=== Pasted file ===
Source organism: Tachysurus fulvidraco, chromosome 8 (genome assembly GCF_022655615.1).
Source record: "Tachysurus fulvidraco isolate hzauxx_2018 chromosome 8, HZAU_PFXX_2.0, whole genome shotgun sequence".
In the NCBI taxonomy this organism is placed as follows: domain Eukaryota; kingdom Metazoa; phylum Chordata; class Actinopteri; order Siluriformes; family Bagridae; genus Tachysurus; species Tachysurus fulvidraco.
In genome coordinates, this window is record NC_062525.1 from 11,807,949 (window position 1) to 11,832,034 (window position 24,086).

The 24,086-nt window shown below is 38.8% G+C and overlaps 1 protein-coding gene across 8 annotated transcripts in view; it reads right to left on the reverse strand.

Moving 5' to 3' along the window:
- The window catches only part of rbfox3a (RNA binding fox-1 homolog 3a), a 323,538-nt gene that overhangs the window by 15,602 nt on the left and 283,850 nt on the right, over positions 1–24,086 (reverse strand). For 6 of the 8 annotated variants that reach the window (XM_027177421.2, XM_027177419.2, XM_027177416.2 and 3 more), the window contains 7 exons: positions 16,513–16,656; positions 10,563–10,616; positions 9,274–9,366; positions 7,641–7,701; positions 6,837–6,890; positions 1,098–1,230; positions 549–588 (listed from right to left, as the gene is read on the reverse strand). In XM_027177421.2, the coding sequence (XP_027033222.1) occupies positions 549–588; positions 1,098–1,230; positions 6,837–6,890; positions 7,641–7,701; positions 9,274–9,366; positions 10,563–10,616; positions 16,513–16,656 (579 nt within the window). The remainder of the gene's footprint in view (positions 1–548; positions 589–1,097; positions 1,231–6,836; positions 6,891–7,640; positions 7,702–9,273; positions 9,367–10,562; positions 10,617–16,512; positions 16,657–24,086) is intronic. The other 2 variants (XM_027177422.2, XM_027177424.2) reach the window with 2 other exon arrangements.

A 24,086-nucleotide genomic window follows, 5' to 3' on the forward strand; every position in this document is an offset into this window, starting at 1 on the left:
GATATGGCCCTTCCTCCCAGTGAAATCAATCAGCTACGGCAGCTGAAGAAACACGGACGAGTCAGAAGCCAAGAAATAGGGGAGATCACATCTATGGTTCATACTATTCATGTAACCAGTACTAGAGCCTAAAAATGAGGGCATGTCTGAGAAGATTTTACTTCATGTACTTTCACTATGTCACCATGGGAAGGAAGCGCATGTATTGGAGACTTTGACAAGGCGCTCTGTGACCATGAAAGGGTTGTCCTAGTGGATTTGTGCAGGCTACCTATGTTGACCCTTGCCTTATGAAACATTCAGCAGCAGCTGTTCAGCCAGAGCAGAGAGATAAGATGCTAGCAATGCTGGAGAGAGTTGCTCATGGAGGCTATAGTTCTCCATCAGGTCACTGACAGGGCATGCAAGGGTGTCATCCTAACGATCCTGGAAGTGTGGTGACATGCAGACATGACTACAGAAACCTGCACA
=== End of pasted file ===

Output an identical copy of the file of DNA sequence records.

Source organism: Tachysurus fulvidraco, chromosome 8 (genome assembly GCF_022655615.1).
Source record: "Tachysurus fulvidraco isolate hzauxx_2018 chromosome 8, HZAU_PFXX_2.0, whole genome shotgun sequence".
In the NCBI taxonomy this organism is placed as follows: domain Eukaryota; kingdom Metazoa; phylum Chordata; class Actinopteri; order Siluriformes; family Bagridae; genus Tachysurus; species Tachysurus fulvidraco.
In genome coordinates, this window is record NC_062525.1 from 11,807,949 (window position 1) to 11,832,034 (window position 24,086).

The 24,086-nt window shown below is 38.8% G+C and overlaps 1 protein-coding gene across 8 annotated transcripts in view; it reads right to left on the reverse strand.

Moving 5' to 3' along the window:
- The window catches only part of rbfox3a (RNA binding fox-1 homolog 3a), a 323,538-nt gene that overhangs the window by 15,602 nt on the left and 283,850 nt on the right, over positions 1–24,086 (reverse strand). For 6 of the 8 annotated variants that reach the window (XM_027177421.2, XM_027177419.2, XM_027177416.2 and 3 more), the window contains 7 exons: positions 16,513–16,656; positions 10,563–10,616; positions 9,274–9,366; positions 7,641–7,701; positions 6,837–6,890; positions 1,098–1,230; positions 549–588 (listed from right to left, as the gene is read on the reverse strand). In XM_027177421.2, the coding sequence (XP_027033222.1) occupies positions 549–588; positions 1,098–1,230; positions 6,837–6,890; positions 7,641–7,701; positions 9,274–9,366; positions 10,563–10,616; positions 16,513–16,656 (579 nt within the window). The remainder of the gene's footprint in view (positions 1–548; positions 589–1,097; positions 1,231–6,836; positions 6,891–7,640; positions 7,702–9,273; positions 9,367–10,562; positions 10,617–16,512; positions 16,657–24,086) is intronic. The other 2 variants (XM_027177422.2, XM_027177424.2) reach the window with 2 other exon arrangements.

A 24,086-nucleotide genomic window follows, 5' to 3' on the forward strand; every position in this document is an offset into this window, starting at 1 on the left:
GATATGGCCCTTCCTCCCAGTGAAATCAATCAGCTACGGCAGCTGAAGAAACACGGACGAGTCAGAAGCCAAGAAATAGGGGAGATCACATCTATGGTTCATACTATTCATGTAACCAGTACTAGAGCCTAAAAATGAGGGCATGTCTGAGAAGATTTTACTTCATGTACTTTCACTATGTCACCATGGGAAGGAAGCGCATGTATTGGAGACTTTGACAAGGCGCTCTGTGACCATGAAAGGGTTGTCCTAGTGGATTTGTGCAGGCTACCTATGTTGACCCTTGCCTTATGAAACATTCAGCAGCAGCTGTTCAGCCAGAGCAGAGAGATAAGATGCTAGCAATGCTGGAGAGAGTTGCTCATGGAGGCTATAGTTCTCCATCAGGTCACTGACAGGGCATGCAAGGGTGTCATCCTAACGATCCTGGAAGTGTGGTGACATGCAGACATGACTACAGAAACCTGCACA